Of snow-capped mountains and smokey lore, Himachal Pradesh is so much more than hill stations with colonial hangovers. There're legends to be followed through Shimla's mall road and Old Manali's cobbled streets, ancient lore to be listened to and nirvana to be attained. Here is a short one-week version to explore the same.
Delhi to Manali
It's definitely a long drive but it's worth all your while. Believe us, you'll come across plenty of sites wherein you'd stop your car to look at the scenery and click a few photos. The Beas River seems to be in a hurry rushing downhill as you make your way up to Manali. A slice of heaven in the midst of some seriously spreading urbanization around the area, Manali offers that perfect mix of cultural serenity in a rapidly growing town.
A short drive from your hotel will take you to the ancient Hadimba Temple. This ancient wooden structure, built over a huge rock that was worshiped as a deity, is dedicated to Hadimbi Devi from the Mahabharath. Past narrow lanes of Old Manali's bazaars, you get to the small village of Vashisht with its natural hot springs. Visit the revered Manu Temple on your way here as our guide tells you more about the significance of various temples around the region. The serene little village of Vashisht is home to a few hotels with quaint terraces as well as fascinating old stone temples directly opposite each other. Enjoy a warm dip at the hot springs here before you head on to Jogini waterfalls. Sci-fi-esque scenery marks the area around Jogini waterfalls with grey rock massifs and dense green surroundings. Enjoy some time here by the high Jogini Falls before you head back.
Rohtang Pass Drive
Manali has been a major draw for tourists for a fairly long time now, and one of its star attractions is the drive to Rohtang pass. The ban of diesel vehicles and activities and eateries at the pass by the National Green Tribunal (NGT) did create some confusion, but clarity ensued, and this has been well received by nature lovers. We pick you up from your hotel for the 51-kilometre drive from Manali to Rohtang Pass. One of Manali's most scenic rides, the road at first runs parallel to the turquoise Beas river till you leave it behind for an uphill drive towards the pass. Forested mountain slopes and flat-topped grasslands make you want to stop at every turn to capture these frames on your camera. Distant waterfalls and a sudden wind before you make it to the top sort of wakes you up to the fact that the pass is near. A quick glance back on the loops set against the incoming mist is a mystical treat. With panoramic views of the mountains all around you, the road that leads further down disappears out of sight. At 3978 metres above msl, you feel on top of the world! Zip up those jackets as the wind here is chilly and tends to blow rather hard. After a little rambling around the top and the trails nearby, we drive you back to your hotel. You've been there, done that!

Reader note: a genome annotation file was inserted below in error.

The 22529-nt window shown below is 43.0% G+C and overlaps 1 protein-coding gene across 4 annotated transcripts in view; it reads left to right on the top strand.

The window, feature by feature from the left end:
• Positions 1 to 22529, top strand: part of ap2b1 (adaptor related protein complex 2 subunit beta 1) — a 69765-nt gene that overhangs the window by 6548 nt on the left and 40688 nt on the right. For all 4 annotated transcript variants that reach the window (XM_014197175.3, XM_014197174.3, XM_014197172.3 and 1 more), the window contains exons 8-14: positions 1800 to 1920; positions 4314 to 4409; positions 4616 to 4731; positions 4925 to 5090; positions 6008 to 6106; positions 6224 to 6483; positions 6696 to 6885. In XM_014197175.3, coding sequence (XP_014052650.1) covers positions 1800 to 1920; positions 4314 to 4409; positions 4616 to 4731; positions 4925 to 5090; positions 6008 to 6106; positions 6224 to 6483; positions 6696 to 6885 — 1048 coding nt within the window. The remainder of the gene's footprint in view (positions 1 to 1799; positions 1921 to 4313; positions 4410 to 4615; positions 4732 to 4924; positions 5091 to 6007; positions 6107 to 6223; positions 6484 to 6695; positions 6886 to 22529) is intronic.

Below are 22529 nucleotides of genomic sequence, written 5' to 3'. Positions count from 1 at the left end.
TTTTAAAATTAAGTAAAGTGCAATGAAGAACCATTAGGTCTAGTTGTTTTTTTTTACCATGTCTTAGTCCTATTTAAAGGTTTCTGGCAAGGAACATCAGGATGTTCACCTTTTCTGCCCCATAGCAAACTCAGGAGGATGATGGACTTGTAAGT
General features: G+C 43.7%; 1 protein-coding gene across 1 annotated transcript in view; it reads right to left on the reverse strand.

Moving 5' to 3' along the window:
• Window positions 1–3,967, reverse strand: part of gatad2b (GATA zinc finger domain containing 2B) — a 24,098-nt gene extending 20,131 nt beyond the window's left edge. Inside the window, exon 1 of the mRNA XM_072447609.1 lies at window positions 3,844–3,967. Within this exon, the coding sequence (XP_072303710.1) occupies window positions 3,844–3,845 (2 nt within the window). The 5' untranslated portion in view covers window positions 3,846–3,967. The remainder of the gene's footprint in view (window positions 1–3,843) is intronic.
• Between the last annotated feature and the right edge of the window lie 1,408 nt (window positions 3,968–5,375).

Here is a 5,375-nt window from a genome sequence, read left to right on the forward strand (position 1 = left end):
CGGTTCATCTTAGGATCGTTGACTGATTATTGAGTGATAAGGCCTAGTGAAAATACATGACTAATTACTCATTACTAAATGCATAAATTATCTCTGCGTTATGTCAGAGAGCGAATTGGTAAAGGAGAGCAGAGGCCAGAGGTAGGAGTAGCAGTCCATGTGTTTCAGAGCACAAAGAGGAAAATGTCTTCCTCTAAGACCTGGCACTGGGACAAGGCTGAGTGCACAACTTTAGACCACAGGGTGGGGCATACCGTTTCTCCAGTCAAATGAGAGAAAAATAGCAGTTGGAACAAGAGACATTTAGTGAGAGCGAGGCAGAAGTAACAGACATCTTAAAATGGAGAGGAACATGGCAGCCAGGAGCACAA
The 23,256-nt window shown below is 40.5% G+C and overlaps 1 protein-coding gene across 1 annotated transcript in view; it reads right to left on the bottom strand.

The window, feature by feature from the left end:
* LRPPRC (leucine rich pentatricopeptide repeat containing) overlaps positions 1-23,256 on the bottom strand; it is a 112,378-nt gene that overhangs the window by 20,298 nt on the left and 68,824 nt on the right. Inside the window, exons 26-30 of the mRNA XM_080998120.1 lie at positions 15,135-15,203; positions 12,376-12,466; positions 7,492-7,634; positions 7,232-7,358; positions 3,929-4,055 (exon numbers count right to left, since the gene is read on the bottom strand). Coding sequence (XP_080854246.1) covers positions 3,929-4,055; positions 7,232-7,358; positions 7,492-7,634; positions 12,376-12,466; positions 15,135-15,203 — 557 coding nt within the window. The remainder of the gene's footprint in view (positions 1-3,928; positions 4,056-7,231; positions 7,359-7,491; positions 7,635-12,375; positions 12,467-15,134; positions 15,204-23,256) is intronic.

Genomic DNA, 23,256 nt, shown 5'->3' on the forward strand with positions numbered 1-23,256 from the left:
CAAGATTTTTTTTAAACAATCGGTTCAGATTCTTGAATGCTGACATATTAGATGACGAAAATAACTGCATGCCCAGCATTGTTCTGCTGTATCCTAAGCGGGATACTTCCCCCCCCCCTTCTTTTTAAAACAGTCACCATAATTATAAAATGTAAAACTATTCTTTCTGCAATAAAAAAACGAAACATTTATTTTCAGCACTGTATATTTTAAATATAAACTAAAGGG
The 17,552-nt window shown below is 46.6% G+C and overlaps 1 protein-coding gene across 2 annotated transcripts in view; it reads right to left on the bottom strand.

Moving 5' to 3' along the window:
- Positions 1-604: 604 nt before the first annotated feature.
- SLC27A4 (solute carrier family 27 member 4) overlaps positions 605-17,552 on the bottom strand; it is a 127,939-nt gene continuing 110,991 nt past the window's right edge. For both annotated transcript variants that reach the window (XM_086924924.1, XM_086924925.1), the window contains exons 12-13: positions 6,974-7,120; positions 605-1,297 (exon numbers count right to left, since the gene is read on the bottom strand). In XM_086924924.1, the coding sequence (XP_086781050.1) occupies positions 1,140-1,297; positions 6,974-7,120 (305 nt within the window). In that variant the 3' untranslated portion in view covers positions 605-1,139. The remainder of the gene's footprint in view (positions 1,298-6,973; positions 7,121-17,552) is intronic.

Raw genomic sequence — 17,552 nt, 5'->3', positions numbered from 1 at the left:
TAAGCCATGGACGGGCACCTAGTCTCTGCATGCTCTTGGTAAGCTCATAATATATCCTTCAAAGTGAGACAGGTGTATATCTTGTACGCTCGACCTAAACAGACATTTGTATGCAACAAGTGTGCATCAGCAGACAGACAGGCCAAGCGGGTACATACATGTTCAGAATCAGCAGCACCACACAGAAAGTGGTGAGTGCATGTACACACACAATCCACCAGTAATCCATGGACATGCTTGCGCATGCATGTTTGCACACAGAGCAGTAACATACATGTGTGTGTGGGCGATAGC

Manali to Shimla
Start early for this because you wouldn't want to miss the views on this lovely drive. Shimla offers much more than charming colonial buildings against a backdrop of the magnificent snow-capped Himalayas. Originally part of the Kingdom of Nepal (before it was declared the British Summer Capital of India), pleasant summers and snow-covered winters make Shimla a favourite weekend getaway with tourists all the year around.
Drive to Chail and Kufri
An hour's drive out of Shimla (approximately 16 km) through lush pine forests takes you to the skiing town of Kufri. Lush green hills mark summer in Kufri - a stark contrast to the fantastic snow slopes that make tobogganing 'the' thing to do at the end of the year. If you're visiting in January, try your hand at the 'National Snow Statue Competition' here in Kufri. A short walk around takes you past colonial-esque statues at Chini Bungalow to the Himalayan nature park. Tall pine and deodar forests signal the entry to Chail at about 2250 metres above msl. Renowned for the worlds' highest cricket pitch and polo grounds (at 2444 m above msl), Chail is also home to the majestic summer palace of the Maharaja of Patiala built in 1891 (when exiled from Shimla by the British). Our local expert will take you back in time as you walk through some fascinating Indo-English architecture set on sprawling lawns with wide patios and corridors that echo with voices of an era gone by.
Shimla to Delhi
Prepare for the journey back home, refreshed and rejuvenated after your stay in the mountains.